At last we approached a bower, at the entrance of which Error was seated. The trees were thick woven, and the place where he sat artfully contrived to darken him a little. He was disguised in a whitish robe, which he had put on, that he might appear to us with a nearer resemblance to Truth; and as she has a light whereby she manifests the beauties of nature to the eyes of her adorers, so he had provided himself with a magical wand, that he might do something in imitation of it, and please with delusions. This he lifted solemnly, and, muttering to himself, bid the glories which he kept under enchantment to appear before us. Immediately we cast our eyes on that part of the sky to which he pointed, and observed a thin blue prospect, which cleared as mountains in a summer morning when the mist goes off, and the palace of Vanity appeared to sight.

The foundation seemed hardly a foundation, but a set of curling clouds, which it stood upon by magical contrivance. The way by which we ascended was painted like a rainbow; and as we went, the breeze that played about us bewitched the senses. The walls were gilded all for show; the lowest set of pillars were of the slight fine Corinthian order, and the top of the building being rounded, bore so far the resemblance of a bubble.

At the gate the travellers neither met with a porter, nor waited till one should appear; every one thought his merits a sufficient passport, and pressed forward. In the hall we met with several phantoms, that roved amongst us, and ranged the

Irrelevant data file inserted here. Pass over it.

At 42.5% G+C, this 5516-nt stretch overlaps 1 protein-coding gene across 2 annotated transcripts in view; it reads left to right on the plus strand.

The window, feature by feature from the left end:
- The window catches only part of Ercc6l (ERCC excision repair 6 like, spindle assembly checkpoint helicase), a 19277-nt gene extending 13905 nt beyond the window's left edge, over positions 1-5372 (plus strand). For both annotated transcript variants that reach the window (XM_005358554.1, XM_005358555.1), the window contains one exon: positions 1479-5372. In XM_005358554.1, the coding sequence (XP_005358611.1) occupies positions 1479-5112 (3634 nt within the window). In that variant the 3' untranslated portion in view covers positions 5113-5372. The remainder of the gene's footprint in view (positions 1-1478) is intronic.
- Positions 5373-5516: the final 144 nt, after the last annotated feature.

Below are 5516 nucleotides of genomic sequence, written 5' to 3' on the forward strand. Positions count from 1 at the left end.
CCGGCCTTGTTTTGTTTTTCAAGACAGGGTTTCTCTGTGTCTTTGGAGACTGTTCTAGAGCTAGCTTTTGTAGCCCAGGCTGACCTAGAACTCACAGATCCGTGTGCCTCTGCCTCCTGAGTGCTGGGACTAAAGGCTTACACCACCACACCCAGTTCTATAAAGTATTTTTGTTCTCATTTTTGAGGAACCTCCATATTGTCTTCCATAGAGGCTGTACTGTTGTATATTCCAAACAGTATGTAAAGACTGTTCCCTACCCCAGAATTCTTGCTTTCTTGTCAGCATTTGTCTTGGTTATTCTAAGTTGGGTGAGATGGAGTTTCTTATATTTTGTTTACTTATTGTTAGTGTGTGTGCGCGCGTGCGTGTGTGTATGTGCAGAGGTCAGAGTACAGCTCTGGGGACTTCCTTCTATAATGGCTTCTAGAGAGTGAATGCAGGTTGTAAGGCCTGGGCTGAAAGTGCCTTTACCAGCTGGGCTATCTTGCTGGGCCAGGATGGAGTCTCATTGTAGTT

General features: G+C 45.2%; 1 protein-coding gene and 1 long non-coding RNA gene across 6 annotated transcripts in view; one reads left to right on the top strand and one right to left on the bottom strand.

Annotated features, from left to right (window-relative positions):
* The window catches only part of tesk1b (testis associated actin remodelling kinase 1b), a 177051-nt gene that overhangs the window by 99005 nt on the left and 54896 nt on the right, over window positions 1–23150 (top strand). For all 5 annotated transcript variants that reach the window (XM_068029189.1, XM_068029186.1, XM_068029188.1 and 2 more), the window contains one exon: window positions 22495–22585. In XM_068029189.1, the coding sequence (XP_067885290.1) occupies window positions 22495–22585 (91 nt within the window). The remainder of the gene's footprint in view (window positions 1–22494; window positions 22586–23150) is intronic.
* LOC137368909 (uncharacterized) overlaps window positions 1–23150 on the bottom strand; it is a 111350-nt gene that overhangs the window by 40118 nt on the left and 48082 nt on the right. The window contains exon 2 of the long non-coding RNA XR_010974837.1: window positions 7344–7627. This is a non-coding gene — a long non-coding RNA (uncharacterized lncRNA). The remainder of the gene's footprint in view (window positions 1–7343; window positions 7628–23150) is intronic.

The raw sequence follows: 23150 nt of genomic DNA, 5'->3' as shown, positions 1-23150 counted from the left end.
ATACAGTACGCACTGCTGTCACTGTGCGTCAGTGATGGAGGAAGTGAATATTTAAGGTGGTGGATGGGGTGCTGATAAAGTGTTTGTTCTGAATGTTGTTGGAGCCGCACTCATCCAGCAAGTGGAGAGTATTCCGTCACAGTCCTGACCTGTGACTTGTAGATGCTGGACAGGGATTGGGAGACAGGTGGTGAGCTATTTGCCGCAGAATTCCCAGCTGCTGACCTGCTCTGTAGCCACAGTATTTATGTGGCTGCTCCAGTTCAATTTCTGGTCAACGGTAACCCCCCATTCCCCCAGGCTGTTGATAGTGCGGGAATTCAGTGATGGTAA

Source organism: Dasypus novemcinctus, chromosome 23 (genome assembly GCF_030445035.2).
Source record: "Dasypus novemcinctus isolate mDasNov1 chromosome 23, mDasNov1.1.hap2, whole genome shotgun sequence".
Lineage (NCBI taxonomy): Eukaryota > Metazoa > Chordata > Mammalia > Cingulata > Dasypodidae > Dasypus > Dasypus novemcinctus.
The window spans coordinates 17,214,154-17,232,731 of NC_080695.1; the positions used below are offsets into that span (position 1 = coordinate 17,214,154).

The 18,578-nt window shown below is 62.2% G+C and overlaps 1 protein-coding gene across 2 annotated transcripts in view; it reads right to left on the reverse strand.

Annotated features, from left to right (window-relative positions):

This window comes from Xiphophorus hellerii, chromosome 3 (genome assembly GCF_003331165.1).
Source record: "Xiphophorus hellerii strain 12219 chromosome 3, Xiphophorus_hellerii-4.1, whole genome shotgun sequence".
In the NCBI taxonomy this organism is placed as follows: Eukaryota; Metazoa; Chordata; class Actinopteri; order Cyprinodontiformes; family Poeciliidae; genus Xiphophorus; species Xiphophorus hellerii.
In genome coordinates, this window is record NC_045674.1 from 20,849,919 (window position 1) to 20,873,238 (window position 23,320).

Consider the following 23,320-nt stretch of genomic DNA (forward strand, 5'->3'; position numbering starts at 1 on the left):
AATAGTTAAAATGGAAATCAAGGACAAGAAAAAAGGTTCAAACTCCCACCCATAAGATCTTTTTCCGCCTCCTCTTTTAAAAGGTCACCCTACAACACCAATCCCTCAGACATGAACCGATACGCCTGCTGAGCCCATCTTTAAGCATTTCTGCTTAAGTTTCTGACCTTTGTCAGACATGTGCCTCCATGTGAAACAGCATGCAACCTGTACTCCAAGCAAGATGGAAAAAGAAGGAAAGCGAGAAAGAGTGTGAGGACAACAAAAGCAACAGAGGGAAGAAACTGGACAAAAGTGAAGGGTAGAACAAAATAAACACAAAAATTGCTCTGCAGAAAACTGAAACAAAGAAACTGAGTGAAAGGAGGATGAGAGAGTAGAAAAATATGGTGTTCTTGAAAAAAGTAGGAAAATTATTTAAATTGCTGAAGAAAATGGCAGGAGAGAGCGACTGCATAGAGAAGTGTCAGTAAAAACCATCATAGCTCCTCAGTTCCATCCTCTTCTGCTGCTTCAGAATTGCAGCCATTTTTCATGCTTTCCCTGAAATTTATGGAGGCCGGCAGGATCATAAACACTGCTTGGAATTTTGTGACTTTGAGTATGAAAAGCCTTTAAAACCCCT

company according to their sentiments. | and I heard it firmly resolved, that he There was decreasing Honour, that had should be used no better wherever they nothing to show but an old coat of his an- met with him hereafter. cestor's achievements. There was Ostentation, that made himself his own constant subject; and Gallantry strutting upon his tiptoes. At the upper end of the hall stood a throne, whose canopy glittered with all the riches that gayety could contrive to lavish on it; and between the gilded arms sat Vanity, decked in the peacock's feathers, and acknowledged for another Venus by her votaries. The boy who stood beside her for a Cupid, and who made the world to bow before her, was called Self-Conceit. His eyes had every now and then a cast inwards, to the neglect of all objects about him; and the arms which he made use of for conquest, were borrowed from those against whom he had a design. The arrow which he shot at the soldier, was fledged from his own plume of feathers; the dart he directed against the man of wit, was winged from the quills he writ with; and that which he sent against those who presumed upon their riches, was headed with gold out of their treasuries. He made nets for statesmen from their own contrivances; he took fire from the eyes of the ladies, with which he melted their hearts; and lightning from the tongues of the eloquent, to inflame them with their own glories. At the foot of the throne sat three false Graces; Flattery with a shell of paint, Affectation with a mirror to practise at, and Fashion ever changing the posture of her clothes. These applied themselves to secure the conquests which Self-Conceit had gotten, and had each of them their particular polities. Flattery gave new colours and complexions to all things; Affectation new airs and appearances, which, as she said, were not vulgar; and Fashion both concealed some home defects, and added some foreign external beauties.